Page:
Angular Dependency Injection In Depth- Injection Tokens

Centralized Configuration in Angular using Injection Tokens

In Angular applications, it’s common to have configuration settings that need to be accessed throughout the app. These settings can include things like API URLs, feature flags, or any other application-specific parameters. To maintain flexibility and easy customization of these settings, we can utilize Injection Tokens in Angular.

Introduction to Injection Tokens

Injection Tokens provide a way to define and identify dependencies in Angular. They allow for more flexibility in resolving dependencies and can be used in scenarios where multiple instances of a dependency need to be managed or where configuration settings need to be shared across the app.

Scenario: Application Configuration

In our Todo Management app, we have various configuration settings that are crucial for its proper functioning. These settings include the API URL and whether logging is enabled or not. We want to make these configuration settings available throughout our application and allow for easy customization.

Implementation Steps
Let’s walk through the steps of implementing centralized configuration using Injection Tokens:

Step 1: Define the Injection Token

First, we need to define an Injection Token to represent our application configuration. This will allow us to map the configuration settings in a standardized way. Here’s an example:

import { InjectionToken } from '@angular/core';

export interface AppConfig {
  apiUrl: string;
  enableLogging: boolean;
export const APP_CONFIG = new InjectionToken<AppConfig>('AppConfig');

In the code snippet above, we define an interface AppConfig that represents our application configuration settings. We also create an Injection Token APP_CONFIG to map these settings.

Step 2: Create the Configuration Service

Next, we create a configuration service that provides the configuration settings to other parts of the application. This service will be responsible for injecting the configuration via the Injection Token. Here’s an example implementation:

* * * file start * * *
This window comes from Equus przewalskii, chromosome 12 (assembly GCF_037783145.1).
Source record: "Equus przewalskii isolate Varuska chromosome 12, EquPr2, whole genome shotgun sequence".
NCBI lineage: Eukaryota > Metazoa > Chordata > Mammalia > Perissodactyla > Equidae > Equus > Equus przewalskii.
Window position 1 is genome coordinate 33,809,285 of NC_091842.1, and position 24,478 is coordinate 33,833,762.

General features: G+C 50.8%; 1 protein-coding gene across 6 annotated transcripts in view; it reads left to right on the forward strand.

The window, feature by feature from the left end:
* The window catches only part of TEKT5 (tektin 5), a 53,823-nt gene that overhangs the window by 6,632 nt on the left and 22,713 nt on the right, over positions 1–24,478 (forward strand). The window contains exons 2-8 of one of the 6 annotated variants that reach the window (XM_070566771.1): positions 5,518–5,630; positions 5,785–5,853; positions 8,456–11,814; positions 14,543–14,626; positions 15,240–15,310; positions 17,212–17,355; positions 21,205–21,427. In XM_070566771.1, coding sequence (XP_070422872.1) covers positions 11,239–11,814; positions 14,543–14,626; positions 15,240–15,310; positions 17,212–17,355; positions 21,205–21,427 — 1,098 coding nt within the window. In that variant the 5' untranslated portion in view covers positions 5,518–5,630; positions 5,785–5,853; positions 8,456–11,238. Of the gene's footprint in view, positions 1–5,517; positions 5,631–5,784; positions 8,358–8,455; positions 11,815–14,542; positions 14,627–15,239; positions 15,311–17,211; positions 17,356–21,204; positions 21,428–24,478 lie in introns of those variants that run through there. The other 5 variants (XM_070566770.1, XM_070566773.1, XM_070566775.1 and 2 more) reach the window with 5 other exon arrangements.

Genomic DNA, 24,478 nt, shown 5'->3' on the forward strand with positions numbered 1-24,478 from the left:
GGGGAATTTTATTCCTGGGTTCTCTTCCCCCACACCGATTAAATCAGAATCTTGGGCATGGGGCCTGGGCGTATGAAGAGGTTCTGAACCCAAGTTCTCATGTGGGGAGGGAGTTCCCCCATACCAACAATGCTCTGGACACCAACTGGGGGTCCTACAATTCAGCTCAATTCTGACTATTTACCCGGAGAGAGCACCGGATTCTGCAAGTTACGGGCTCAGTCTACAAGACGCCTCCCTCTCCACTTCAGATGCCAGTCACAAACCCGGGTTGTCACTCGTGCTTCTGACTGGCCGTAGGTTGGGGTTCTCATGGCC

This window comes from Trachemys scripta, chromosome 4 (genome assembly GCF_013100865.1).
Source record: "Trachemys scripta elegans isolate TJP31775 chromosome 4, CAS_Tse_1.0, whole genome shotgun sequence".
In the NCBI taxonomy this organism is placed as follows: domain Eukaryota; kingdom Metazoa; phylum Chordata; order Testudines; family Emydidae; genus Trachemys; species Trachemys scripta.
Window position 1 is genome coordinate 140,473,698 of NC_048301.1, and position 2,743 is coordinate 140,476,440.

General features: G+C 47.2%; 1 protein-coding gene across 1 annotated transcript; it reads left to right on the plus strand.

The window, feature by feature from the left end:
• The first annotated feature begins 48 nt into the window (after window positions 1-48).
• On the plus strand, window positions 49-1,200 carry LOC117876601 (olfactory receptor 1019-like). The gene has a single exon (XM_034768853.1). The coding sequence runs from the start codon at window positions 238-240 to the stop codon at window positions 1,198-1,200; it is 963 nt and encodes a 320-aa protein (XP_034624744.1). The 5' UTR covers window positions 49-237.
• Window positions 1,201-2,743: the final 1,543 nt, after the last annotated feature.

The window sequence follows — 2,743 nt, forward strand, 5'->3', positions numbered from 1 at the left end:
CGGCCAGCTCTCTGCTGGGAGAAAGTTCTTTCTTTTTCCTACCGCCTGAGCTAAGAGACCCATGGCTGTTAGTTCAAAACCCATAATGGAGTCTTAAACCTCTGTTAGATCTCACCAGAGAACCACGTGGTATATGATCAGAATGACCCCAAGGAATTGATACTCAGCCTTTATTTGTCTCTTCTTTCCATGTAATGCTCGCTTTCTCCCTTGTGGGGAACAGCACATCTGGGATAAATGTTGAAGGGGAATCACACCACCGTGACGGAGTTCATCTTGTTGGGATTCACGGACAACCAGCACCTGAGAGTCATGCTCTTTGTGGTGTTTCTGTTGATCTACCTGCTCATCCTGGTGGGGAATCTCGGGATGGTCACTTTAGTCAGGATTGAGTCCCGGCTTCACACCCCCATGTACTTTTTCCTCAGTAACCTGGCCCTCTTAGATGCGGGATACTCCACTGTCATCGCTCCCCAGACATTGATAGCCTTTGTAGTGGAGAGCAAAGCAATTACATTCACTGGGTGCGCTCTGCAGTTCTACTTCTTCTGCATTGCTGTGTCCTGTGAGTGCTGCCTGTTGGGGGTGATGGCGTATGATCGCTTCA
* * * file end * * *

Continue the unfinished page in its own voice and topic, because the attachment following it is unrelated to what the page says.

import { Injectable, Inject } from '@angular/core';
import { APP_CONFIG, AppConfig } from './app-config';

@Injectable({ providedIn: 'root' })
export class ConfigService {
  constructor(@Inject(APP_CONFIG) private config: AppConfig) {}

  get apiUrl(): string {
    return this.config.apiUrl;

  get enableLogging(): boolean {
    return this.config.enableLogging;

In the code snippet above, we create a ConfigService and use the @Inject decorator to inject the value associated with the Injection Token APP_CONFIG into the config parameter of the constructor. This allows us to access the configuration settings in other methods of the service.

Step 3: Provide the Configuration Settings

To make the configuration settings available throughout the application, we need to provide them using the Injection Token in our Angular module. Here’s an example:

import { NgModule } from '@angular/core';
import { APP_CONFIG, AppConfig } from './app-config';
import { ConfigService } from './config.service';

const appConfig: AppConfig = {
  apiUrl: '',
  enableLogging: true

  providers: [
    { provide: APP_CONFIG, useValue: appConfig },
export class AppModule {

In the code snippet above, we provide the configuration settings using the APP_CONFIG Injection Token in the providers array of our Angular module. We use the useValue property to specify the actual configuration object.

Step 4: Use the Configuration in Components or Services

Once the configuration settings are provided, we can easily inject the ConfigService into any component or service and access the configuration values. Here’s an example usage in a component:

import { Component } from '@angular/core';
import { ConfigService } from './config.service';

  selector: 'app-config',
  template: `
    <p>API URL: {{ apiUrl }}</p>
    <p>Logging Enabled: {{ enableLogging }}</p>
export class ConfigComponent {
  constructor(private configService: ConfigService) {}

  get apiUrl(): string {
    return this.configService.apiUrl;

  get enableLogging(): boolean {
    return this.configService.enableLogging;

In the code snippet above, we inject the ConfigService into the ExampleComponent and use it to access the configuration settings. We can then use these settings in the template or any other component logic as needed.


Using Injection Tokens in Angular allows us to create a centralized configuration service that provides configuration settings throughout the application. This approach enables easy customization and flexibility in managing different configuration options.

By following the steps outlined in this blog post, you can effectively implement centralized configuration in your Angular applications using Injection Tokens. This ensures that your application’s configuration settings are easily accessible, customizable, and maintainable.


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